The legal rights and responsibilities of marriage: let’s talk about it

Marriage is positioned as a gesture of romance and considered the ultimate symbol of love. And with all the exciting events, a legal contract.

In today’s Western world, marriage is positioned as a gesture of romance and considered the ultimate symbol of love. And with all the exciting events, traditions and moments along the way—from proposals, to the writing of vows, to the speeches, to the honeymoon—it’s easy to forget that marriage is, at the end of the day, a legal contract.

What does marriage mean, legally? What are you agreeing to, contractually? What’s in that paperwork that couples sign on their wedding day, exactly? We’re here to break it down for you, so you can get back to the fun stuff, like finding the perfect wedding DJ.

The rights of marriage

When you sign a marital contract, you are accepting new rights. These vary depending on the state you marry in, but could include:

  • Tax benefits, when you file jointly with your spouse
  • Estate planning benefits, including inheritance rights
  • Government benefits, including receiving Social Security, Medicare, and disability benefits for your spouse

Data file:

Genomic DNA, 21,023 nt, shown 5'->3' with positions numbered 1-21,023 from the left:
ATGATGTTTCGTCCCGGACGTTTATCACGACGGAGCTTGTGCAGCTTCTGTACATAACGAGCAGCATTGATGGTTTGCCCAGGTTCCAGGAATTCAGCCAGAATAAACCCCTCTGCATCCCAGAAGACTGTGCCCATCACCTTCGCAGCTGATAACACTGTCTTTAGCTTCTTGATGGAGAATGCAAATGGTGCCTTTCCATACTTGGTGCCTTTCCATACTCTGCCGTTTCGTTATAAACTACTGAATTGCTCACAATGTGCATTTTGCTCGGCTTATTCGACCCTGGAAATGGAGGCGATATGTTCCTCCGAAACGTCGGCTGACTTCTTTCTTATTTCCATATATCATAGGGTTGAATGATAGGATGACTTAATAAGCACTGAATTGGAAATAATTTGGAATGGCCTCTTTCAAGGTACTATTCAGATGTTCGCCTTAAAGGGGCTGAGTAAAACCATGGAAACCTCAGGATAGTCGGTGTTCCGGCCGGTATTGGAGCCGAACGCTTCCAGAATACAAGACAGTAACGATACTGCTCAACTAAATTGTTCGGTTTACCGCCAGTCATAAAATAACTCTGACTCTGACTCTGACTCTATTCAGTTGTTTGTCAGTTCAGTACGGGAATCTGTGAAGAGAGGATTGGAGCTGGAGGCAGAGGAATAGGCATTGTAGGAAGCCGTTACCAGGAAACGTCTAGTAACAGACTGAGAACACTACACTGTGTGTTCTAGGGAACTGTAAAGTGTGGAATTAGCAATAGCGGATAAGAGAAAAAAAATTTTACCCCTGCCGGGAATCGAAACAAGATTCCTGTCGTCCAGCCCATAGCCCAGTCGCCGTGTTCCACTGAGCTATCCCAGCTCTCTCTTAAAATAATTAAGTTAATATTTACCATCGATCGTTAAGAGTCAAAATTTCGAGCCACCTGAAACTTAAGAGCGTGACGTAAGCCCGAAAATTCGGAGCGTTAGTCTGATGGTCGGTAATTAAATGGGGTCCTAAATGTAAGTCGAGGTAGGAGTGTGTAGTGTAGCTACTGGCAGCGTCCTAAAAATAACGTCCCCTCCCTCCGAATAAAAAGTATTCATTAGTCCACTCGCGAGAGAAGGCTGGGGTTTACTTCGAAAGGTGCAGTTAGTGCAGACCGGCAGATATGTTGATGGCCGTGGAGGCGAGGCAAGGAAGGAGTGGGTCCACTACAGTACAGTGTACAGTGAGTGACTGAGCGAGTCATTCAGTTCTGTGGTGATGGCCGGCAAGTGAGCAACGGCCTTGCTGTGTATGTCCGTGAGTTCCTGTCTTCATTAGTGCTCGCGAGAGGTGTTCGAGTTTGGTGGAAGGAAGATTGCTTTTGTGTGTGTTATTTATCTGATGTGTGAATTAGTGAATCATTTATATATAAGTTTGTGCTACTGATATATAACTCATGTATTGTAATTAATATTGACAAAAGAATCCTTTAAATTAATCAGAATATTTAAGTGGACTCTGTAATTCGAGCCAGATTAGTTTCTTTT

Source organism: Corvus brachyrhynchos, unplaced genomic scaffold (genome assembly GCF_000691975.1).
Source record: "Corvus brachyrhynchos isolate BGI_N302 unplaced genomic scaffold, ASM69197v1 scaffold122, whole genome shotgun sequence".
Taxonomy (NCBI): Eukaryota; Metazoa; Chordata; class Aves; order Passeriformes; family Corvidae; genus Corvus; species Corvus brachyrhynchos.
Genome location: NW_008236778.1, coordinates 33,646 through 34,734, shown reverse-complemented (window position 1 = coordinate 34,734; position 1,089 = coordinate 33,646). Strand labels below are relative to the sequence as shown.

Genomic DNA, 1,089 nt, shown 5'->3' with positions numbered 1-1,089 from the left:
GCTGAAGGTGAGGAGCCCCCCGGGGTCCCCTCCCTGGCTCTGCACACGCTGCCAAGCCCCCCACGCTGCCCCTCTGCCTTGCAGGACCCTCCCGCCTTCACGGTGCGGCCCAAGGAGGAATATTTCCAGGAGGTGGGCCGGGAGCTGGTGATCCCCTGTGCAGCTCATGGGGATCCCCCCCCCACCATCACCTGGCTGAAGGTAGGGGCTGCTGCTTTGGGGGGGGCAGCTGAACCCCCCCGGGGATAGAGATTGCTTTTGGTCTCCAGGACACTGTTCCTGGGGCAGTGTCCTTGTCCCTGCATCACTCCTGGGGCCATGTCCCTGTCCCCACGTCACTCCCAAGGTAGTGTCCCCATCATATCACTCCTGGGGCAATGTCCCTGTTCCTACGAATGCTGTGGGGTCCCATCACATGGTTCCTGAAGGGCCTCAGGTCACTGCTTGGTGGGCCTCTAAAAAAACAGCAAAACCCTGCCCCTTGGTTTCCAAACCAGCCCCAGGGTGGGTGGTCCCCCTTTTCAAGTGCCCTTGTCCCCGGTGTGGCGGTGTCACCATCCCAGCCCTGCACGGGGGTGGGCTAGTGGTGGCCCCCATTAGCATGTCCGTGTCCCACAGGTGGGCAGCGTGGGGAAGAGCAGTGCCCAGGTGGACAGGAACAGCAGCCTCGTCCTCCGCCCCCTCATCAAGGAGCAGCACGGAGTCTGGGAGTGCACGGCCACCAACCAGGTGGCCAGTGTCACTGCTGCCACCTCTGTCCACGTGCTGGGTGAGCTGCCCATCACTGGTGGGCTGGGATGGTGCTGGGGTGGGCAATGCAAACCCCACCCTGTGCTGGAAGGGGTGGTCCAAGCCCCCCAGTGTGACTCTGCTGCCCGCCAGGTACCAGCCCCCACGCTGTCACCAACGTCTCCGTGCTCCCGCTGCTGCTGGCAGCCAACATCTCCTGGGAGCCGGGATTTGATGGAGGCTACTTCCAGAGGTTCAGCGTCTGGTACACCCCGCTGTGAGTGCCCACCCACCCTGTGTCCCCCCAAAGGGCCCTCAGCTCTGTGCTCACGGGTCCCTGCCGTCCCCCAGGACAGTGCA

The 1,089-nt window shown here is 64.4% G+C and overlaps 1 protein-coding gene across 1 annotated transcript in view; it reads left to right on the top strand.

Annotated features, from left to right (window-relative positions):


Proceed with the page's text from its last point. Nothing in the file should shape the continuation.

• Employment benefits, such as obtaining health insurance through your spouse's employer and the right to take medical leave to care for a spouse who becomes ill
  • Decision-making benefits, including the right to make medical decisions if your spouse is incapacitated
  • Financial support, like alimony and child support, and equitable property division in a divorce

Of course, factors like estate planning and financial support are the kinds of things you could (and would want to) customize with a prenup. Without doing so, you’re agreeing to your state’s default marriage laws when you sign that marriage contract.

The responsibilities of marriage

With the benefits of marriage also come a host of responsibilities that you’re legally agreeing to. These can also vary state to state, and could include:

  • Financial support of the children of the marriage
  • Liability for certain kinds of family expenses
  • Sharing income and property acquired during the marriage
  • Financial responsibility for your spouse in the case of a divorce

The above list includes the kinds of responsibilities that you automatically take on when you sign a marriage contract without a prenup. With a prenup, though, you can customize and further define many of these responsibilities based on your personal situation and comfort level.

In the end—or really, from the beginning—it’s important to remember that entering into a marriage changes the legal status of both parties, and gives both parties new rights and obligations.